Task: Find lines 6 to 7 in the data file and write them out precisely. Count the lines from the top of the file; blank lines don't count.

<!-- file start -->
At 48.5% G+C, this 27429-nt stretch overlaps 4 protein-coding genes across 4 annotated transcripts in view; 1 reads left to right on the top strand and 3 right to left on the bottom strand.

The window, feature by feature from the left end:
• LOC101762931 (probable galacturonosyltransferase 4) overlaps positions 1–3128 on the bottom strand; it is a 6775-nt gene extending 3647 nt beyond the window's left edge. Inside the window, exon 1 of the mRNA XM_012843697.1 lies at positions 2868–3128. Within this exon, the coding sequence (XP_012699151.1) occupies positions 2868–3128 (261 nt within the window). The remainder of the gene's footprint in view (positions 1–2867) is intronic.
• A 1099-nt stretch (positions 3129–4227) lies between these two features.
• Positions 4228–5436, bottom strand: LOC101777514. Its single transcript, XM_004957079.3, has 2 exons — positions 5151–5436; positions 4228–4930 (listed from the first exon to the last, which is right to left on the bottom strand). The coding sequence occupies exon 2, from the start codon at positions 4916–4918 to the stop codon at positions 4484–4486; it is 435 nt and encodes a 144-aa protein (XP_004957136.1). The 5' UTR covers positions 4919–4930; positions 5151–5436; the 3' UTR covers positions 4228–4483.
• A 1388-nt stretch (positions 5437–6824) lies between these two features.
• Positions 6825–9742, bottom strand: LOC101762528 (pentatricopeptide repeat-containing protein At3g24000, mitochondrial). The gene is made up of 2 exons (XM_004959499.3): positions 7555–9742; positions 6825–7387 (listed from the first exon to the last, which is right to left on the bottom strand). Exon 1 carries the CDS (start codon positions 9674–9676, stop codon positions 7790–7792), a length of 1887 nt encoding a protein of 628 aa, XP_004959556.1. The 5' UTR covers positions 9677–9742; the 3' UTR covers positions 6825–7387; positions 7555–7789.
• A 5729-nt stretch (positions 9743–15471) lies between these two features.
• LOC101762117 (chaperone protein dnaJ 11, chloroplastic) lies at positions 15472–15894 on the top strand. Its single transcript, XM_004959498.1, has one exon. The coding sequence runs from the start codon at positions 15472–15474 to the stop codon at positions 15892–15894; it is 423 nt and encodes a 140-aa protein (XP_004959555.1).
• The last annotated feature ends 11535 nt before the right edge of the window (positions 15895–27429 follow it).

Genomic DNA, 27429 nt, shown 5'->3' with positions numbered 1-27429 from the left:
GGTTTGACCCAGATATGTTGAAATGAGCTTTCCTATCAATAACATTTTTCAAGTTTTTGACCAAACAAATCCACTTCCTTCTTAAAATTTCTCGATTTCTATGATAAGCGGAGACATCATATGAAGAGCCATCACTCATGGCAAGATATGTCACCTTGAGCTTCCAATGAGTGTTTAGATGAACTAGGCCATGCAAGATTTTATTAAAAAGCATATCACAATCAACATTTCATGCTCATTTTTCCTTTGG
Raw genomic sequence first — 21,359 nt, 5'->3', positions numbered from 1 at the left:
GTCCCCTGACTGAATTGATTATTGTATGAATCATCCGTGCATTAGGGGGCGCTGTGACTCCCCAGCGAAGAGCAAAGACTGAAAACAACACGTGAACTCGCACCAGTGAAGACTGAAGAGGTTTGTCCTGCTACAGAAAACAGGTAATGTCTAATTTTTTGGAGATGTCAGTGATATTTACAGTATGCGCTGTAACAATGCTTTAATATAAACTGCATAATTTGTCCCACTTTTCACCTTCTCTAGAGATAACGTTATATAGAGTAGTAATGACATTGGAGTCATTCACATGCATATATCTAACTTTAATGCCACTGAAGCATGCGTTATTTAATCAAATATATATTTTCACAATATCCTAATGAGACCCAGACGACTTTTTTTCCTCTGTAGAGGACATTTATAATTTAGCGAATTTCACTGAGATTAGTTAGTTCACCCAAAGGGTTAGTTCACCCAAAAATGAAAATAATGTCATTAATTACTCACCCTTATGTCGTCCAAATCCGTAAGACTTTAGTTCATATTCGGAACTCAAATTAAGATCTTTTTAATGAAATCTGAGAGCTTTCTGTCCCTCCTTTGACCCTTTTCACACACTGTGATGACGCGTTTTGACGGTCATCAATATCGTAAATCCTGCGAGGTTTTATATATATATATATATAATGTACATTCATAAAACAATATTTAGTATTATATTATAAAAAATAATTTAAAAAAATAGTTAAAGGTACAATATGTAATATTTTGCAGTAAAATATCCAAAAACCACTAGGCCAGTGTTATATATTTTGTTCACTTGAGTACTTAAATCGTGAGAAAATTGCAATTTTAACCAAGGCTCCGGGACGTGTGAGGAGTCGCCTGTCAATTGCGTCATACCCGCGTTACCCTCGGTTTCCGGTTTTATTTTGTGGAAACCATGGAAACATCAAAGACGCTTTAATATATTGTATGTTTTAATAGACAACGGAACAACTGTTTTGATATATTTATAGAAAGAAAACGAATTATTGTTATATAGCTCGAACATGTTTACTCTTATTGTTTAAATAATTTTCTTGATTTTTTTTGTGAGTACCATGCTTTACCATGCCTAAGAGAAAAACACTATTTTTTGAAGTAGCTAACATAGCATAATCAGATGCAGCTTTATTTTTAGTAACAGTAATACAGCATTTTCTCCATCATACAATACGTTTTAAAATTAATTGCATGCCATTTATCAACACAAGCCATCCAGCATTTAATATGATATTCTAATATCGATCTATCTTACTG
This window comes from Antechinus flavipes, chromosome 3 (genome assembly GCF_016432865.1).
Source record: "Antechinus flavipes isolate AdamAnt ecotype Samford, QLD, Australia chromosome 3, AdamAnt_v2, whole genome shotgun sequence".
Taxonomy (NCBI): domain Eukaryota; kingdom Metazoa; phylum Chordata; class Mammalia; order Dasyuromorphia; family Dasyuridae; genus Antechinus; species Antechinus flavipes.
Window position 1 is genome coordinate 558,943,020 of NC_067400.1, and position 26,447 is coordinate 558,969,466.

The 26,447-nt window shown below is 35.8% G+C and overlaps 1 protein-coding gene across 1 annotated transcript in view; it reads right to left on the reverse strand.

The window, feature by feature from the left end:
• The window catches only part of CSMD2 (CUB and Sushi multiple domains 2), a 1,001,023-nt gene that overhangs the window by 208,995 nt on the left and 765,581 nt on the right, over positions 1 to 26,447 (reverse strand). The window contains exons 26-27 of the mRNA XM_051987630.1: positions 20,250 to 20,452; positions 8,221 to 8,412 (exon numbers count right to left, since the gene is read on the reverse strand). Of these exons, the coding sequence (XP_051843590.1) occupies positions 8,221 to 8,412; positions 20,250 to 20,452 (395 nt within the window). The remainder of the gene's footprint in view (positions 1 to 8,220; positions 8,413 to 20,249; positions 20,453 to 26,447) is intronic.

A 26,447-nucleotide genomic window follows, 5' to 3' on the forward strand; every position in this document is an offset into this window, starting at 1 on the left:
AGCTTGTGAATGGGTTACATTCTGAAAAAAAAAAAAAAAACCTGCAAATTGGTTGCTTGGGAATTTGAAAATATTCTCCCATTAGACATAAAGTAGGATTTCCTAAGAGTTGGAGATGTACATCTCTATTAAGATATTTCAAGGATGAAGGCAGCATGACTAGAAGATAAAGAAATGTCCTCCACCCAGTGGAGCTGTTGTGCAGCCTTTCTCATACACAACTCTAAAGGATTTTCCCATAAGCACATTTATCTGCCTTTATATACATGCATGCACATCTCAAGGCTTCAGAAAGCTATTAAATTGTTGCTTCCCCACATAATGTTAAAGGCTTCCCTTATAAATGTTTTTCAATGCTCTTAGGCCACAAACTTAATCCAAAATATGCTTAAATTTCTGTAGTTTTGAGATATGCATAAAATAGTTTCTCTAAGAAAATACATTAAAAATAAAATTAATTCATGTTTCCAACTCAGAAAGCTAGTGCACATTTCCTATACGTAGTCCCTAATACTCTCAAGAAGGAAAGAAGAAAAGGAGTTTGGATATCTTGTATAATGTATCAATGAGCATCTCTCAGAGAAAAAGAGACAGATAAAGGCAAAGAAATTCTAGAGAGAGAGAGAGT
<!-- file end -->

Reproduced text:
• A 1388-nt stretch (positions 5437–6824) lies between these two features.
• Positions 6825–9742, bottom strand: LOC101762528 (pentatricopeptide repeat-containing protein At3g24000, mitochondrial). The gene is made up of 2 exons (XM_004959499.3): positions 7555–9742; positions 6825–7387 (listed from the first exon to the last, which is right to left on the bottom strand). Exon 1 carries the CDS (start codon positions 9674–9676, stop codon positions 7790–7792), a length of 1887 nt encoding a protein of 628 aa, XP_004959556.1. The 5' UTR covers positions 9677–9742; the 3' UTR covers positions 6825–7387; positions 7555–7789.